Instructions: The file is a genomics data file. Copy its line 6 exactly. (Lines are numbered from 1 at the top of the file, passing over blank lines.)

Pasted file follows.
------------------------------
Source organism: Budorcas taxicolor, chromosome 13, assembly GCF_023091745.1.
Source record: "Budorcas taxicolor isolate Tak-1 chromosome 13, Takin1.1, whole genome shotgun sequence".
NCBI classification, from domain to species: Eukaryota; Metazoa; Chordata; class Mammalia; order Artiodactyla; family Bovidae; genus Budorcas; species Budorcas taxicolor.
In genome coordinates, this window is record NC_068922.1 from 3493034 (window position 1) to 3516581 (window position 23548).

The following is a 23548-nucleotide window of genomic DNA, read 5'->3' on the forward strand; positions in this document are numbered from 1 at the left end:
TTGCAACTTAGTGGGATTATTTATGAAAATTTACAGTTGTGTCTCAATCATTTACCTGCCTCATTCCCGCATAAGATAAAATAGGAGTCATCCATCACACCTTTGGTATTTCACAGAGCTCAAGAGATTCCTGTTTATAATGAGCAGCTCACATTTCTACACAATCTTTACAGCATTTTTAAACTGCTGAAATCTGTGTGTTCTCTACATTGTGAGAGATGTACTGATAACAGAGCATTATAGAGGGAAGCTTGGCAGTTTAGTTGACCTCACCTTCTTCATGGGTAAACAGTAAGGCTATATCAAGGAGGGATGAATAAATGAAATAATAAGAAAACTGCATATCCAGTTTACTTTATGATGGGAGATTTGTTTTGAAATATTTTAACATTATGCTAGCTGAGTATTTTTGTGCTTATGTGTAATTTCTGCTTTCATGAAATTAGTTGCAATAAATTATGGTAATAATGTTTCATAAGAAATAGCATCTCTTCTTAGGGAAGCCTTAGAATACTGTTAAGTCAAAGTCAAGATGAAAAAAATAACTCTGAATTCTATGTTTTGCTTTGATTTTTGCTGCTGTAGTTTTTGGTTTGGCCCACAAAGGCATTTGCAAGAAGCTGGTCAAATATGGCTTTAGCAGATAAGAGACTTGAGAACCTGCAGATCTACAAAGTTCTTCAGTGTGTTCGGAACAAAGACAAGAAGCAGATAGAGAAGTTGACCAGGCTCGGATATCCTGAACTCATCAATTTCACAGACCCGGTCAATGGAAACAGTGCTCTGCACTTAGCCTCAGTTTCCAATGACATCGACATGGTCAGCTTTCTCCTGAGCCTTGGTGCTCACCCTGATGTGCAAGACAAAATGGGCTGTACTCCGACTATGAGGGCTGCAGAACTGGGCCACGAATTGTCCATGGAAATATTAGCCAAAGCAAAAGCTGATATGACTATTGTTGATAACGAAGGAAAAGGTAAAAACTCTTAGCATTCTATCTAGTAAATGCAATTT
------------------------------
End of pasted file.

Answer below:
TTGCAACTTAGTGGGATTATTTATGAAAATTTACAGTTGTGTCTCAATCATTTACCTGCCTCATTCCCGCATAAGATAAAATAGGAGTCATCCATCACACCTTTGGTATTTCACAGAGCTCAAGAGATTCCTGTTTATAATGAGCAGCTCACATTTCTACACAATCTTTACAGCATTTTTAAACTGCTGAAATCTGTGTGTTCTCTACATTGTGAGAGATGTACTGATAACAGAGCATTATAGAGGGAAGCTTGGCAGTTTAGTTGACCTCACCTTCTTCATGGGTAAACAGTAAGGCTATATCAAGGAGGGATGAATAAATGAAATAATAAGAAAACTGCATATCCAGTTTACTTTATGATGGGAGATTTGTTTTGAAATATTTTAACATTATGCTAGCTGAGTATTTTTGTGCTTATGTGTAATTTCTGCTTTCATGAAATTAGTTGCAATAAATTATGGTAATAATGTTTCATAAGAAATAGCATCTCTTCTTAGGGAAGCCTTAGAATACTGTTAAGTCAAAGTCAAGATGAAAAAAATAACTCTGAATTCTATGTTTTGCTTTGATTTTTGCTGCTGTAGTTTTTGGTTTGGCCCACAAAGGCATTTGCAAGAAGCTGGTCAAATATGGCTTTAGCAGATAAGAGACTTGAGAACCTGCAGATCTACAAAGTTCTTCAGTGTGTTCGGAACAAAGACAAGAAGCAGATAGAGAAGTTGACCAGGCTCGGATATCCTGAACTCATCAATTTCACAGACCCGGTCAATGGAAACAGTGCTCTGCACTTAGCCTCAGTTTCCAATGACATCGACATGGTCAGCTTTCTCCTGAGCCTTGGTGCTCACCCTGATGTGCAAGACAAAATGGGCTGTACTCCGACTATGAGGGCTGCAGAACTGGGCCACGAATTGTCCATGGAAATATTAGCCAAAGCAAAAGCTGATATGACTATTGTTGATAACGAAGGAAAAGGTAAAAACTCTTAGCATTCTATCTAGTAAATGCAATTT